The Ligurian coastline is possibly the most iconic in Italy. In addition to being extremely scenic and beautiful in its own right, the coast of the Cinque Terre is home to some incredible geology, the sharp jagged rocks are characteristic of this coast.
This is my painting of the rocks at Riomaggiore.
Below is the view he painted of the harbour during the end of the 19th century.
Here are some paintings of where I live in Liguria, Italy. They were all done in Spring and from life hence the spring greens.
There is a man in Santa Maria, this small hamlet above who once gave us some delicious onion sets from seeds that he has been using from the past fifty years, and before. They are the sweetest onions to be eaten raw in salads or stuffed. Not many people around here buy seeds but have been reseeding from the existing plant. So they say the tomatoes that are easily diseased are always the seeds bought from the mass producers in the shops!
This road takes you to another nearby village called Sasseta. Thirty years ago there was only a mule track but times have changed and there is now a road which even more bumpy than the mule track.
Our vegetable garden with sunflowers and cucumbers and various other things including my children having a snack 🙂
There is something I find a bit overwhelming when painting a Wisteria tree when it is in full bloom so here is a little sketch of it about to come into flower.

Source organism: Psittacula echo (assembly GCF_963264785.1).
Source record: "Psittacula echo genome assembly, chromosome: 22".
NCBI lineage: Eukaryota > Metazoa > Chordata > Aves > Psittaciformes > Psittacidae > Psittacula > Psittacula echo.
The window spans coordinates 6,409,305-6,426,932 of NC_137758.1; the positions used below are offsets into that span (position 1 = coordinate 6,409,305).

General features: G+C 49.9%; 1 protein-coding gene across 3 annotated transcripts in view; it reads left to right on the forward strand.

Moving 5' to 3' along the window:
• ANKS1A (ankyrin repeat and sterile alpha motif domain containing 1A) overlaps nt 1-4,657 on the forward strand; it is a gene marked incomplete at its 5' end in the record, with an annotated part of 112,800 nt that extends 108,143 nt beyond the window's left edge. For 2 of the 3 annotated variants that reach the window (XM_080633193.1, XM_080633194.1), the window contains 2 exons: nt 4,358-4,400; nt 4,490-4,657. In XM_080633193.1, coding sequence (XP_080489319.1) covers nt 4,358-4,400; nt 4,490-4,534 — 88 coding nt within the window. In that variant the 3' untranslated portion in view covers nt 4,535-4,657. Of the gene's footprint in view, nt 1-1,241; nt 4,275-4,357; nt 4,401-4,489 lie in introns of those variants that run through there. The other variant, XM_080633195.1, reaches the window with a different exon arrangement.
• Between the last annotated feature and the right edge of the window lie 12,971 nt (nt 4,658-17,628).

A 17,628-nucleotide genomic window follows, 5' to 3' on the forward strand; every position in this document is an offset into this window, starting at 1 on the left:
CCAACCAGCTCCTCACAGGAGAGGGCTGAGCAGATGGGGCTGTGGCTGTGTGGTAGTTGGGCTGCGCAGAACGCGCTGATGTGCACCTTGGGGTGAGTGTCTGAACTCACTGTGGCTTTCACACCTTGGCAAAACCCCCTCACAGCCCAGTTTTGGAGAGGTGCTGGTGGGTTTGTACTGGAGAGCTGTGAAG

Ciao for now and just to keep up to date I will be posting some paintings from this summer soon!
I had some yellow roses growing on a wall and with all the sun and dry weather this summer the blooms were at their best! This is an oil study I painted before they all disappeared.
In this painting I mainly used a flat brush. For me brushes are an important part of my equipment and the flat brushes especially because I find them to be the most versatile because you can make many different strokes, a wide stroke, a narrow stroke and then by twisting a triangular stroke which helped with the petals.
This summer I have been busy with lots of new works and I will post some them as soon as my computer is on the mend 😉
I don’t know about you but here in the north of Italy it has rained for the whole of June. Where is Summer? This is a study of my daughter who sits still long enough for me to paint, even though it’s nearly summer most days it feels like April!
In this painting I needed alot of Cadmium Red Light for the sofa which is an very intense orange/red – a really bright, bright red! Other reds verging towards crimson are more darker and duller. I also really noticed while painting this how much cadmium yellow and red pigment I needed to mix into my palette to try and get that cozy artificial light coming in.
Cadmium is expensive to buy but worth every penny. High quality artist’s grade paints generally contain far more pigment than the cheaper student paints so in the long run you use less and they last much longer, both in the tube and on your painting. Once I ground a few tubes of my own cadmium red and that tube really did last along time, it was worth all the effort but now too unhealthy to make your own paints with children about!
In Italy during May gardens are at their best, even when they have been forgotten but where everything still grows anyway. I stumbled across this villa and the garden that is almost abandoned and it was fun trying to put some long awaited colours into the greenery, with the spring grasses long and overgrown and the little wild flowers reaching through!
When I draw or paint a subject outside from life that doesn’t move much I find the painting process can sometimes give to longer sessions which in a way is a good advantage but then again also a disadvantage. Things can start to get fussy because areas of the painting get rubbbed out to be seen in a different way and then painted over again, and so loosing the first impression.